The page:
Science develops cancer vaccine for dogs

Humans could be next

A scientist out of Arizona State University’s Center for Innovations in Medicine has recently launched a trial to test a new cancer vaccine in dogs. If the vaccine works, the scientists believe it could pave the way for a similar vaccine for humans. 

WATCH! A cancer vaccine is currently being tested on dogs

There are varying types of cancer, and the widely accepted theory within cancer research is that each cancer is personal. This boils down to our general makeup as humans as every person is different on a molecular level, and as such, each tumour grows in a way to beat your immune system, which is why many oncologists believe we will all have – to some degree – a different immune response

This medical theory tends to undercut the notion of an umbrella vaccine, as the illness and our response depends entirely upon the individual cancer patient. 

While this is the general consensus within the cancer community, however, American scientist Stephen Johnston believes it is worth exploring other possibilities.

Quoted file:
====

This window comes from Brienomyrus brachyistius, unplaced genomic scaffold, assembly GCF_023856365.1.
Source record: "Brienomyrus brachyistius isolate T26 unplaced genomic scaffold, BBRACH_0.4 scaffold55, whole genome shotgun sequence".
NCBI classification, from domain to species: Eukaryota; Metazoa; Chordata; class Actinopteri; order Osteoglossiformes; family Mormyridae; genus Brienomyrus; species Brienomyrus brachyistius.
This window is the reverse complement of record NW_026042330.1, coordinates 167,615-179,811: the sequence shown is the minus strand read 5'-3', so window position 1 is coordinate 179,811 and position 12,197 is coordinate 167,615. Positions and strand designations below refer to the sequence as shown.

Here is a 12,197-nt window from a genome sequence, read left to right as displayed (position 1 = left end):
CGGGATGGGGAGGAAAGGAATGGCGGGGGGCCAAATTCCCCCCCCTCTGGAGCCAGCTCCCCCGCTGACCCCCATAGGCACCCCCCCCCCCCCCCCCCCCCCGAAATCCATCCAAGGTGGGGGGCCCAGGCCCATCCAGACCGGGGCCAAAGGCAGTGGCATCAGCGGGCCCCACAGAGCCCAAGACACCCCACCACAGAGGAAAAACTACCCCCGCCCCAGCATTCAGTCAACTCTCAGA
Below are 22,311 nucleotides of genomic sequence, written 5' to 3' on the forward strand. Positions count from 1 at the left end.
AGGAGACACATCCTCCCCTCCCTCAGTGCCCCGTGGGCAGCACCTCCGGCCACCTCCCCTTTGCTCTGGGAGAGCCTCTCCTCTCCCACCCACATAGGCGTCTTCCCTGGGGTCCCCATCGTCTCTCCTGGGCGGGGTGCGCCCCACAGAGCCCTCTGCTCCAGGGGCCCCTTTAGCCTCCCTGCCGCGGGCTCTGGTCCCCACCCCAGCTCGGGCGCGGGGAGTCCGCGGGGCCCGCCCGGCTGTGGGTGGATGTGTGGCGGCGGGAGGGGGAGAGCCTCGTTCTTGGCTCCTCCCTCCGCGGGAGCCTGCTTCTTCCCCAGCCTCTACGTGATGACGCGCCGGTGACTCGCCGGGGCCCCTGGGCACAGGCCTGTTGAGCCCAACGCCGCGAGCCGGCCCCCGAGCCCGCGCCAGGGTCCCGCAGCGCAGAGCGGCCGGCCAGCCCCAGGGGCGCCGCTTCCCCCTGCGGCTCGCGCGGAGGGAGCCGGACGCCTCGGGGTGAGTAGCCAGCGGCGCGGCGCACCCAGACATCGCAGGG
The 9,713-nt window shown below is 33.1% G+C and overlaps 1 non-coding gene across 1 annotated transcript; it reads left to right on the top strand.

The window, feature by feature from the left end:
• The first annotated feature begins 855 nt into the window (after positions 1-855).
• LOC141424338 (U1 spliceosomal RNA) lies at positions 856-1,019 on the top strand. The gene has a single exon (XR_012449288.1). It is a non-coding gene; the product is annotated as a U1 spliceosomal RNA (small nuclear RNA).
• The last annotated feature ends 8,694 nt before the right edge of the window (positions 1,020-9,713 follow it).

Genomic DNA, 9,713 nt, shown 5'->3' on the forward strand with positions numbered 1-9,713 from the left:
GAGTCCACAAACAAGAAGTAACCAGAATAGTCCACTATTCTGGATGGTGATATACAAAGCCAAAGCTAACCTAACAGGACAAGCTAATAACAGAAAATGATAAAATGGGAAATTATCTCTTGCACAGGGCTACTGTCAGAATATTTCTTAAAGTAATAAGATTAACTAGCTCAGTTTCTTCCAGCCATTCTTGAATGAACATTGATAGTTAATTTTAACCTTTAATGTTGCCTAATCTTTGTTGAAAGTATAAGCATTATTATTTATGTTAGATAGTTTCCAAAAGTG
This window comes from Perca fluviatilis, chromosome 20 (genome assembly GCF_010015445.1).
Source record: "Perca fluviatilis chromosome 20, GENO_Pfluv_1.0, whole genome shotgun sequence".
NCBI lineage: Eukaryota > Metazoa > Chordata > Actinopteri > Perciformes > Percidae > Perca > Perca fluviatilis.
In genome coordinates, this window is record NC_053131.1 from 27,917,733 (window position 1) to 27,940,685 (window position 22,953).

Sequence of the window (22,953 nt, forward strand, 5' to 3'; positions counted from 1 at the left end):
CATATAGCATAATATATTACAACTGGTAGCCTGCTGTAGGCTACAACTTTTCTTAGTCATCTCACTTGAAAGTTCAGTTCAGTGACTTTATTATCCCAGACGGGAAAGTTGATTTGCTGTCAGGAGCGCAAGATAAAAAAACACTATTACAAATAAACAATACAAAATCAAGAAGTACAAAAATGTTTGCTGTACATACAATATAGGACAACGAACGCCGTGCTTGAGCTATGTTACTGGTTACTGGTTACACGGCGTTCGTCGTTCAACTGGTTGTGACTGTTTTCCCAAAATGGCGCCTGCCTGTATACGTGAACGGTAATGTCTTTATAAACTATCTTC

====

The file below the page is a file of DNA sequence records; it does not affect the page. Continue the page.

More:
(Credit: Getty)

Johnston told 7News: “They may be right, but if the chance is 10% that it might work, I can’t see any reason why we shouldn’t take that chance.”

Speaking with 7News, Johnston explained why they chose to conduct their study on dogs. 

“Cancer is actually the leading cause of death in adult dogs. 

“They develop these tumours spontaneously as a result of old age in a way that’s very, very similar to the way humans do.”

Johnston will also be working with veterinarian Doug Thamm to study the side effects in what will be the largest interventional clinical trial ever in dogs. 

Discussing all the different possible outcomes, Thamm remains realistic:

“One is there is less cancer in the dogs that get the vaccine. That would be a huge victory.”

“A second outcome that could be, I would argue, almost as valuable, is if we delay the onset of cancer. If we have a 9-year-old dog who would normally get cancer at 10 and instead that dog doesn’t get cancer until 12, that’s two more years of healthy life that we can potentially provide.

“Of course, there’s a third possibility: that the vaccine doesn’t work at all.” 

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